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Windows 7: New set of 9 Microsoft Updates Crash Windows 7 64 Bit Desktop

10 May 2012   #11
F5ing

Windows 7 Ultimate x64
 
 

Quote   Quote: Originally Posted by CO Senior View Post
So, basically, we can't update Win 7 64 in the manner normally presented by Windows Update (letting Windows Update run and just hitting the install button to install Critical and Important Updates), but must override the automatic selection and choose to install Updates one at a time? That's fine, but Microsoft should (a) design the Windows Updates application to work that way, and (b) if Microsoft can't manage to do that, at least warn users to ignore the default and install updates one at a time. I've just wasted over 6 hours trying to get to the bottom of "failed" updates.
It is designed to work that way, although not the default. I always set it for manual installs on my main machines. Even during all of the XP years. If you keep up with what's going on with security issues I think it's perfectly fine to do the updates yourself. Every once in a while there will be an update that causes some sort of problem. But update problems go back to early XP days, too. An update might break some feature that you use with a particular app, or it might have caused a problem with the OS itself that wasn't forseen, etc. There've even been updates that MS has pulled from distribution right after pushing them out. I think the problem is much more rare than it used to be (even throughout the years of XP). I have never used auto updates because of the potential, but rare, problems. I just keep up as best I can with the security world and update when I'm good and ready (when I know there are no mass reported issues). I'm not the typical update guinea pig. There's really no real reason for me to be that way anymore though. Since around 2005, I've been making images at least once a month, and always between the first of the month and patch Tuesday, so it really would be easy enough just to roll it back.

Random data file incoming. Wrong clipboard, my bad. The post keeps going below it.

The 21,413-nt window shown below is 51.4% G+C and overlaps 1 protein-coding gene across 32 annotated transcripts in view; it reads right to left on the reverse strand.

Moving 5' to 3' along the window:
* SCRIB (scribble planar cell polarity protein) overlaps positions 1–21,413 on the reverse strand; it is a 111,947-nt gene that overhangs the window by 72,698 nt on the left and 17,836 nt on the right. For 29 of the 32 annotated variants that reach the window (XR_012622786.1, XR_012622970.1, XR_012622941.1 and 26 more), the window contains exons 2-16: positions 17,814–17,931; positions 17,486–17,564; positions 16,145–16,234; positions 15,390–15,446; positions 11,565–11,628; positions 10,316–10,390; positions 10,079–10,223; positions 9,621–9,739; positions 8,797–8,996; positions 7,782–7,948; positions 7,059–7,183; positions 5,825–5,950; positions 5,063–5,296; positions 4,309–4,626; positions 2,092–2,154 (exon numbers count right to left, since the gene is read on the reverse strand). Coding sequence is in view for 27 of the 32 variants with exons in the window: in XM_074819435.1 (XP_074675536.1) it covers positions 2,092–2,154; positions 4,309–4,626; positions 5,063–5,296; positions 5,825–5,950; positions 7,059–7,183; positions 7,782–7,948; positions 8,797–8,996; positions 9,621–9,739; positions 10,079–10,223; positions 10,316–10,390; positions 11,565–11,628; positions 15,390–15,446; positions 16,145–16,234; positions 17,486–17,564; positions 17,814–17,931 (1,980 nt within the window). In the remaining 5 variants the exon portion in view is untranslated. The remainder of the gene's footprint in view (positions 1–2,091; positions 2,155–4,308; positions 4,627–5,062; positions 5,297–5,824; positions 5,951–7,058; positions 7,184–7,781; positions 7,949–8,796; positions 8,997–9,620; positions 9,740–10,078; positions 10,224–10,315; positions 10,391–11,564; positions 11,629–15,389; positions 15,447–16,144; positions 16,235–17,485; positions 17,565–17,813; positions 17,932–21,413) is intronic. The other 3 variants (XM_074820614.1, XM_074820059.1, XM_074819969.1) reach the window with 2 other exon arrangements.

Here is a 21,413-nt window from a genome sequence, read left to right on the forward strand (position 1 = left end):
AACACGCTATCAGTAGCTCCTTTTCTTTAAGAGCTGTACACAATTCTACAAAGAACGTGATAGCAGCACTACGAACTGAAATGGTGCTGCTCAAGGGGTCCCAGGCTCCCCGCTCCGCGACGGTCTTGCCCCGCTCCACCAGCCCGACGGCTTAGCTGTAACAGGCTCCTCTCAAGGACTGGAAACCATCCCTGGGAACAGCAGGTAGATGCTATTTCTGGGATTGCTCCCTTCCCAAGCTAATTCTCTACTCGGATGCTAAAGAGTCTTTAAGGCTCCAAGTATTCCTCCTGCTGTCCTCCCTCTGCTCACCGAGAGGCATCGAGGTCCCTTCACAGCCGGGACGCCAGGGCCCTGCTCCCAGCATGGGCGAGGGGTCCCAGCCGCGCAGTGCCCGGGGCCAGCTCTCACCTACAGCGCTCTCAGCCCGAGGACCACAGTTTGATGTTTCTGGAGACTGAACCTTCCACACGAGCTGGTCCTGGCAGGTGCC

That said, when I repair other folks' machines I usually set it to full auto. That's because it's much easier to correct any rare issue resulting from updates rather than fixing a machine that's been totally crippled because it hasn't been updated in the last year.
Quote   Quote: Originally Posted by CO Senior View Post
Additionally, applications keep closing with pop-ups to the effect that "Microsoft needs more information to try to solve X problems", followed by assorted variations on "Microsoft can not solve X because of Y".
If you get that a lot you've got some kind of conflict occuring, an install problem, something's going on. But, I think you're right, it's not yet a very well refined all-around "troubleshooter". When it does have a legitimate answer it always seems to be something that would've been easy to find anyway just by doing a little poking around the system yourself.
Quote   Quote: Originally Posted by CO Senior View Post
I've used XP Pro, which was stable and allowed me to customize much of it to fit the way in which I use my computers, since it first came out. XP Pro was a stable and fairly easily customizable OS. Win 7 pro seems to be unduly rigid and not at all flexible to meet individual users needs/preferences. This does not make sense to me. It feels like 20 steps backwards to ME land (which appeared to have grown out of the incompetent 95 & 98 chain of OS’, rather than out of the NT chain).